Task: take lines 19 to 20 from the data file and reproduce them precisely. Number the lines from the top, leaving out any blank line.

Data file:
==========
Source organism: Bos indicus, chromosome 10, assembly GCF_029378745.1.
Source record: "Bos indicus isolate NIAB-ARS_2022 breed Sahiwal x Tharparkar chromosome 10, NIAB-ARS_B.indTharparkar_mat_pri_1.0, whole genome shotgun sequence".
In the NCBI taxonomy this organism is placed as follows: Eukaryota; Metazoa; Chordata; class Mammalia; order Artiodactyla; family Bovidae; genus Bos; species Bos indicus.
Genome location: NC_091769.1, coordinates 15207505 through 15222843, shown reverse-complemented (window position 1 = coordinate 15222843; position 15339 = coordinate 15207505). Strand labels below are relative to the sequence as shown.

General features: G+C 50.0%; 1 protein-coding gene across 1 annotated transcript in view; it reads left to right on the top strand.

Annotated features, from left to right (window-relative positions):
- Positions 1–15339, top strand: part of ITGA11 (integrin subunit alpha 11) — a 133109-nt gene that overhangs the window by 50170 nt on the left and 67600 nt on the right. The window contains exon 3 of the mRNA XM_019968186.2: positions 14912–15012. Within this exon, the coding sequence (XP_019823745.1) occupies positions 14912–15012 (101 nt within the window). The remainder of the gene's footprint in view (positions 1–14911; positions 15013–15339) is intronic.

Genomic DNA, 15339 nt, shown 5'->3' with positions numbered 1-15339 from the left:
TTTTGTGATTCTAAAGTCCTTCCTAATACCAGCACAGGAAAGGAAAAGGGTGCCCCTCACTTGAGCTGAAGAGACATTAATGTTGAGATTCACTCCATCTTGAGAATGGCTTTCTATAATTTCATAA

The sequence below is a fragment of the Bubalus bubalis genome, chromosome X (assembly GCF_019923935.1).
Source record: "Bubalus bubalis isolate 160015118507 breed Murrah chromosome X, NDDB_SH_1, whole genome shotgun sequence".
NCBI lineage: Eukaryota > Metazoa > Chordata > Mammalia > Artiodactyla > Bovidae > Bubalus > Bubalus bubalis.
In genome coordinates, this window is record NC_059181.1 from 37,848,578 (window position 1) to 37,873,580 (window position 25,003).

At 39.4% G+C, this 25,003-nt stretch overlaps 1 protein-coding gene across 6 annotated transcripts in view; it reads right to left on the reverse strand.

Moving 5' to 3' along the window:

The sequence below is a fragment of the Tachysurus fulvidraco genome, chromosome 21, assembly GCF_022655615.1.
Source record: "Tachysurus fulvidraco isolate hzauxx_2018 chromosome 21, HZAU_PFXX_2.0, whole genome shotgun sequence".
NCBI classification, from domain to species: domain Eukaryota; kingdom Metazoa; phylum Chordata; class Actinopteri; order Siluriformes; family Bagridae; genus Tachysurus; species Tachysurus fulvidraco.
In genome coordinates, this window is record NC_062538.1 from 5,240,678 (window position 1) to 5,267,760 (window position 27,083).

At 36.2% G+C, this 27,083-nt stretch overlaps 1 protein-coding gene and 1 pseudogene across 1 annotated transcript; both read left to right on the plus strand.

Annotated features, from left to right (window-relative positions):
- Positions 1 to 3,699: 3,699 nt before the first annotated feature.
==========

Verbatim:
In genome coordinates, this window is record NC_062538.1 from 5,240,678 (window position 1) to 5,267,760 (window position 27,083).

At 36.2% G+C, this 27,083-nt stretch overlaps 1 protein-coding gene and 1 pseudogene across 1 annotated transcript; both read left to right on the plus strand.